The film suffers from money-grabbing instincts – it spends more time setting up sequels and spin-offs (does anyone really want a film about the Sinister Six? Really?) than it does concentrating on the job in hand – namely, making an entertainment film that would engender in people a desire to see more films about the lead character and implausibly minor characters from the small collection of supporting villains because that’s all Sony has to try to milk money out of comic-book fans.

The Amazing Spider-Man 2 is a classic case of completely missing the point of the success it’s trying to emulate: Marvel built up the films slowly, drip-feeding the future and sneaking in Easter eggs (well, except for the heavy-handed tactics in the less-than-stellar Iron Man 2); Sony forces it down your throat in one go – it’s like they hadn’t learnt the lesson of Spider-Man 3, stuffing it with too many villains and making a film nobody liked (even if it made money). It’s sad to see the great Paul Giamatti slumming it here in the hope of something more in a spin-off that is never going to happen. It’s a shame to see Chris Cooper spending his limited time in bed, waiting for future promises of more screen time that are now dust in the wind. Don’t get me started on the ridiculous of the plotlines involving Richard and Mary Parker and the secret subway train nonsense. Having Electro develop the power levels the equivalent (and look) of Doctor Manhattan didn’t help matters, creating a truly bizarre finale in the electrical pylons. No wonder Sony had to face facts and work with Marvel from now on …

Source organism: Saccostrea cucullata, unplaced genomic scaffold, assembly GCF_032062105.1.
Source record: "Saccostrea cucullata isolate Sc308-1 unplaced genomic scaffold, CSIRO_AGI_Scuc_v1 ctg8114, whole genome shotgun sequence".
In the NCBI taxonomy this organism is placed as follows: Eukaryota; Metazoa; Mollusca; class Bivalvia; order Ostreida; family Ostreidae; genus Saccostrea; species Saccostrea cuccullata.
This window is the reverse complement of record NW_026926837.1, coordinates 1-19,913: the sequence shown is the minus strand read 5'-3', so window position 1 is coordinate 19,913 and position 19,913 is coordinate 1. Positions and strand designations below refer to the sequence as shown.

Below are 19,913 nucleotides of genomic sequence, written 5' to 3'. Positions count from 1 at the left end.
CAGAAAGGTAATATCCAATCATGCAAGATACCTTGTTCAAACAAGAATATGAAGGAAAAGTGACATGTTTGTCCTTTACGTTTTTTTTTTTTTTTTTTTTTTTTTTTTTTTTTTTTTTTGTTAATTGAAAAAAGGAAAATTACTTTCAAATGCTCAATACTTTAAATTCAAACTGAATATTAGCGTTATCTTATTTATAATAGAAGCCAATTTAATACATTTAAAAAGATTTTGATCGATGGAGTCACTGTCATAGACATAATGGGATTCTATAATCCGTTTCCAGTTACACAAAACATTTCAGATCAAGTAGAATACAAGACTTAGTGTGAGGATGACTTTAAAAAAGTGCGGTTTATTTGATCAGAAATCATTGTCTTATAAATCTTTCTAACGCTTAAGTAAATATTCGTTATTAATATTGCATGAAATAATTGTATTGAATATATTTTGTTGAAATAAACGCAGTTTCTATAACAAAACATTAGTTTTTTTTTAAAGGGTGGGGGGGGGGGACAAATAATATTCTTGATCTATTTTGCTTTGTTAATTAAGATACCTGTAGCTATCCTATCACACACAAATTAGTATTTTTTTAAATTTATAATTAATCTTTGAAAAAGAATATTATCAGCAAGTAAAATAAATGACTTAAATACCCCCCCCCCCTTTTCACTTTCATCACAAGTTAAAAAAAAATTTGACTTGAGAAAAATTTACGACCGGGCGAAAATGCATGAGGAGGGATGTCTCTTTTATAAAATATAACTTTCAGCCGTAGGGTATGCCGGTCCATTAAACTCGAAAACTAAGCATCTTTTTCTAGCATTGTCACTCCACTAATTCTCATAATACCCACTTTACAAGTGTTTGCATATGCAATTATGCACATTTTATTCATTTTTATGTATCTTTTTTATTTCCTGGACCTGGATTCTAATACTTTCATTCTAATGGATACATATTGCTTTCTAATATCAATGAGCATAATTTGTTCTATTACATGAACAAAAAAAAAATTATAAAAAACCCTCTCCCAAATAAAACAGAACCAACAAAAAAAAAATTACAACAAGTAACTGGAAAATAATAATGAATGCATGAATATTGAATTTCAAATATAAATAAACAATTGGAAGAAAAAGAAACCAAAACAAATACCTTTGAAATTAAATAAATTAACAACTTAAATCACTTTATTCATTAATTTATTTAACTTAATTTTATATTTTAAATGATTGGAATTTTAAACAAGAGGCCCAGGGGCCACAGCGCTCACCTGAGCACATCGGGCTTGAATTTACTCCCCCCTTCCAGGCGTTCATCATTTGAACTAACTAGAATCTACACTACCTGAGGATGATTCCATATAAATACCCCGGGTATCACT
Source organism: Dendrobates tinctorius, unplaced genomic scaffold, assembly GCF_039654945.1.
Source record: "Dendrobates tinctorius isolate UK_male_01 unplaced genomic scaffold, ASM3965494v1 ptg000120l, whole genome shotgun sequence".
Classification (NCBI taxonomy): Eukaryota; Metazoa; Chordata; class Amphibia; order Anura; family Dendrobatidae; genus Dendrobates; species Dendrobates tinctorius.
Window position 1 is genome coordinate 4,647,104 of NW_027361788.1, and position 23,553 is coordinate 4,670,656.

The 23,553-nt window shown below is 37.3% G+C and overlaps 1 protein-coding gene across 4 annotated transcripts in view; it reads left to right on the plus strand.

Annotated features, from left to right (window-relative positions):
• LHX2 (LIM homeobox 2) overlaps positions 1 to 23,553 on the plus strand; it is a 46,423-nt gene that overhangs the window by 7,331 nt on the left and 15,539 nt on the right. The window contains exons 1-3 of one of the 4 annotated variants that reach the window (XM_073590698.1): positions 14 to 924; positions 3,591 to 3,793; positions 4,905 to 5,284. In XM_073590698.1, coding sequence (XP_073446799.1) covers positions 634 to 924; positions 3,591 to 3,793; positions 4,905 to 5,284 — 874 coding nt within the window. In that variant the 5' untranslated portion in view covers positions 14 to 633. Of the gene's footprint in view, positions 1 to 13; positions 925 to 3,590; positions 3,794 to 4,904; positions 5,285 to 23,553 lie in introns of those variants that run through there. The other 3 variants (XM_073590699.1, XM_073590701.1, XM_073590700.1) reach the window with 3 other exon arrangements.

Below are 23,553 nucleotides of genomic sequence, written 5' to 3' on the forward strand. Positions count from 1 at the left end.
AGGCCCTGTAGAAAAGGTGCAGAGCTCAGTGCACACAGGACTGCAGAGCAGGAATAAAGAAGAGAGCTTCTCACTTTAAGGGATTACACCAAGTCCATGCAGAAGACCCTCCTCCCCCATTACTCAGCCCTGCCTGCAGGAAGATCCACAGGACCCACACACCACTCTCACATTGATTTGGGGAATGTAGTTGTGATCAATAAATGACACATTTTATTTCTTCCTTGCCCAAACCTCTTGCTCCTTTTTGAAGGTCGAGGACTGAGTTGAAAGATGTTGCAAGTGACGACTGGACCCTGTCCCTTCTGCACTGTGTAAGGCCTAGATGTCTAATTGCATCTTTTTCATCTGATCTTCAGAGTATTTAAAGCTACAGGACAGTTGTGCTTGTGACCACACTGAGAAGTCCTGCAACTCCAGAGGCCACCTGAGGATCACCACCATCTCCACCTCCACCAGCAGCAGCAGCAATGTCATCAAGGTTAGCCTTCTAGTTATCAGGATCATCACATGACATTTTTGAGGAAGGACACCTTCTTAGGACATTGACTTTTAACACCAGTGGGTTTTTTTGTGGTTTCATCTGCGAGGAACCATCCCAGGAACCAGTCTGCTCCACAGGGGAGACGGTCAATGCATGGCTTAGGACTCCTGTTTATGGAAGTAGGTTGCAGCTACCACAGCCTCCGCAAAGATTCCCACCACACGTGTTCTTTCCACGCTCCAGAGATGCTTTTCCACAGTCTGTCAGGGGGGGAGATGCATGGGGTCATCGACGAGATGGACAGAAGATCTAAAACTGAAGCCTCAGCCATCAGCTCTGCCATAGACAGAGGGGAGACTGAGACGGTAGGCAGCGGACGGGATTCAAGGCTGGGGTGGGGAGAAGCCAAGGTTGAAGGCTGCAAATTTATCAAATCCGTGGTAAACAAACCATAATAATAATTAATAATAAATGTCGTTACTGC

However, the worst crime in The Amazing Spider-Man 2 is believing that because it happened in the comic books, it had to happen in the film. Spoiler alert if you haven’t seen the film (although you wouldn’t be reading this if you hadn’t), but Gwen Stacy dies in the film, and the only reason is because it happened in the comic book. I can’t begin to describe the disappointment I felt that a group of white men in control of a genre that is dominated by white males thought it was perfectly natural to kill off one of the few great female supporting characters, just to make Peter Parker even sadder.

When Gwen appeared in the first film, I hoped that this would be part of the Marvel trend of not being completely beholden to comic-book lore – Iron Man’s identity is not a secret, Thor is not pretending to be a doctor with a limp, Ultron isn’t created by Ant-Man, Captain America isn’t a humourless dullard – and using the comic books as basis not blueprint. Gwen, as portrayed by Emma Stone, is smart, resourceful, funny, independent, principled, believable – everything that comic-book movies are lacking apart from Black Widow (Mary Jane in the first trilogy wishes she had half the gumption of Gwen). Stone’s onscreen chemistry with Garfield is great, and it looked like there might be a female character in a comic-book movie that could be an inspiration, a role model, a woman who was more than accessory to the male superhero … until she was killed off in an updating of the famous scene from the comic book.